The Federal Trade Commission (FTC) approved the acquisition on Oct. 17, with the condition that Tyco sell within 10 days its line of endotracheal tubes for competitive reasons. Tyco plans to sell the line, which has a 14 percent market share, to Hudson Respiratory Inc. (Temecula, Calif.) and retain the Mallinckrodt line, which holds a 72 percent market share, according to the FTC.

In its fiscal year, ending Sept. 30, Tyco Healthcare reported $1.6 billion in sales, up from $1.5 billion in FY99. Mallinckrodt posted 1999 revenues of $2.6 billion, which would place the total for Tyco Healthcare in the $4.2 billion range.

Sonus cuts jobs in wake of EchoGen withdrawal
The now-former contrast agent developer Sonus Pharmaceuticals Inc. (Bothell, Wash.) announced in late October it will cut 10 jobs, or 25 percent of its workforce, in a restructuring aimed at focusing the company on its blood substitute and drug delivery products.

The cost of that restructuring is expected to be $300,000 for severance and related packages.

The news follows Sonus’s announcement one week earlier that it suspended development of its EchoGen contrast agent after reporting ailing revenues.

Revenues in the quarter ending Sept. 30 fell to $68,000, compared with $10 million in the same quarter of 1999. Revenues in the year-ago quarter were powered by a patent license agreement with Nycomed Amersham plc (Buckinghamshire, U.K.). Sonus reported a net loss of $2.2 million in the quarter, compared with net income of $6.9 million in the third quarter of 1999.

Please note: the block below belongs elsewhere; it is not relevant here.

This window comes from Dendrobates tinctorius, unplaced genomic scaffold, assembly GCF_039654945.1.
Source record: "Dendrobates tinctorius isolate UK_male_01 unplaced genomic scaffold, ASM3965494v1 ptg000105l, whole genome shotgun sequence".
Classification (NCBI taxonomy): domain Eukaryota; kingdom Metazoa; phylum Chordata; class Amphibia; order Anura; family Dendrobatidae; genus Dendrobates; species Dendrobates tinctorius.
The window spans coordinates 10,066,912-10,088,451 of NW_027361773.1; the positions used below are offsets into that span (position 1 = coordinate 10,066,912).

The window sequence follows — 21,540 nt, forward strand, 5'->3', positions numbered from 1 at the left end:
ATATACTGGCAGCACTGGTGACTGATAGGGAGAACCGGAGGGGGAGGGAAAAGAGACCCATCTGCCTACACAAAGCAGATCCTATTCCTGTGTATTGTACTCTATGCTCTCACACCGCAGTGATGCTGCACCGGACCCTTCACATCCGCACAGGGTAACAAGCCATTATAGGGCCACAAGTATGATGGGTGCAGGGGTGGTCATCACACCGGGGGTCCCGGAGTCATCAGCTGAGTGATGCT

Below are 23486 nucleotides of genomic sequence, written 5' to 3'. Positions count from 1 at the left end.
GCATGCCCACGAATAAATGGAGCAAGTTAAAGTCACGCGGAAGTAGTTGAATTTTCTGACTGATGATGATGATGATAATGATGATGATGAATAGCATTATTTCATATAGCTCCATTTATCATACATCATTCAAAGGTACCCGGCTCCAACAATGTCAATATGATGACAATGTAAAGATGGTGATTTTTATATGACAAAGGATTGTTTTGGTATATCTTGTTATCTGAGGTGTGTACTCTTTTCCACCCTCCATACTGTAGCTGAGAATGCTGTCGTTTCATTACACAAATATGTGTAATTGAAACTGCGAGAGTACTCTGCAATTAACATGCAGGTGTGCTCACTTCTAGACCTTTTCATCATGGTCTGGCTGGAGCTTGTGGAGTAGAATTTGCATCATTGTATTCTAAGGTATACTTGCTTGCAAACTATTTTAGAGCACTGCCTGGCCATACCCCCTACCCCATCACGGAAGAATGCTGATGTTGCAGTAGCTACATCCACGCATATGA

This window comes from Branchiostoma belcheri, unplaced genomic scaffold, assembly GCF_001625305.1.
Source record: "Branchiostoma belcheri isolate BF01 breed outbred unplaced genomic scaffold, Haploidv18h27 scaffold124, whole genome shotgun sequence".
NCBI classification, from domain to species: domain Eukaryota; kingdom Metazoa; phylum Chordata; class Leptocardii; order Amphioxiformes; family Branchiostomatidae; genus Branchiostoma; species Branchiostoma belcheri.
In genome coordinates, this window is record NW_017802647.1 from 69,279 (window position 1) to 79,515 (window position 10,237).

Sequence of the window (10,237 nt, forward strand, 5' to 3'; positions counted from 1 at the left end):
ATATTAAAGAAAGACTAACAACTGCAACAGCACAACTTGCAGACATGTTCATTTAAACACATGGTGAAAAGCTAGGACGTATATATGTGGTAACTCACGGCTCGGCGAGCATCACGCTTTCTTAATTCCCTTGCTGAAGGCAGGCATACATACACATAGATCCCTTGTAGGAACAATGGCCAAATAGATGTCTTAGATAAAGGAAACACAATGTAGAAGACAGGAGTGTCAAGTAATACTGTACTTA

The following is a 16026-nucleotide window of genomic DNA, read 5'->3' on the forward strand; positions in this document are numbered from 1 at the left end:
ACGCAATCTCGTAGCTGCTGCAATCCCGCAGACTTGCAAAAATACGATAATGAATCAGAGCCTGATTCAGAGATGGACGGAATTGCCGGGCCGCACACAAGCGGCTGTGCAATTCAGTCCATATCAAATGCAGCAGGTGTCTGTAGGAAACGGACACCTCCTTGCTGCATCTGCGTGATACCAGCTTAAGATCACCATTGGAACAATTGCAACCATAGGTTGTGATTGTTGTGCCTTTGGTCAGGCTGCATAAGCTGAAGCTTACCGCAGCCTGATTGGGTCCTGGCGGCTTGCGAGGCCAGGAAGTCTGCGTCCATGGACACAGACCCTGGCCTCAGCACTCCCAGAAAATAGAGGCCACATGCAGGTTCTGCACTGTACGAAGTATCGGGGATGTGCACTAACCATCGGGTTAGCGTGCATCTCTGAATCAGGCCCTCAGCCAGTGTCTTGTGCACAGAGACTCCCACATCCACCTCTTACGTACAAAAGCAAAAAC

The suspension of EchoGen sent Sonus stock plummeting 70 percent in one day. On Oct. 23, the stock closed at 69 cents per share.

1999 Market Share Analysis
Market share for total ultrasound contrast media market

Company % share
Schering AG
Source: Frost & Sullivan

“Reducing the size of our staff was a difficult decision, but we believe this restructuring is essential to our refocus and success in drug delivery and blood substitutes,” said Michael A. Martino, president and CEO of Sonus. Sonus’ blood substitute product — S-9156 — is being developed for use in trauma centers and surgery centers. It currently is in non-clinical trials.

Sonus’ decision comes at a turbulent time in the ultrasound contrast agent market. The recent acquisition of Molecular Biosystems Inc. (MBI of San Diego) by Alliance Pharmaceutical Corp. (San Diego) is further shrinking the ultrasound contrast market in addition to the withdrawal of EchoGen. (See story on page 12.)

A 1998 report from Theta Reports (New York) cited MBI and Sonus as the two leading ultrasound contrast agent developers.

While Sonus’1999 financials looked encouraging with sales more than doubling in the year, 2000 has not been kind to the company. In March, the FDA told Sonus it would conduct a reanalysis of EchoGen, after giving the product an approveable letter in 1999.

In April, Sonus renegotiated an existing deal with Abbott Laboratories (Abbott Park, Ill.) and lost financial support for the manufacture and distribution of EchoGen from Abbott.

Digirad shifts to mobile nuclear cardiology
Gamma camera developer Digirad Corp. (San Diego) in November signed a deal to acquire the Florida Cardiology and Nuclear Medicine Group and use that acquisition to begin its new Orion Imaging Systems mobile nuclear cardiology subsidiary.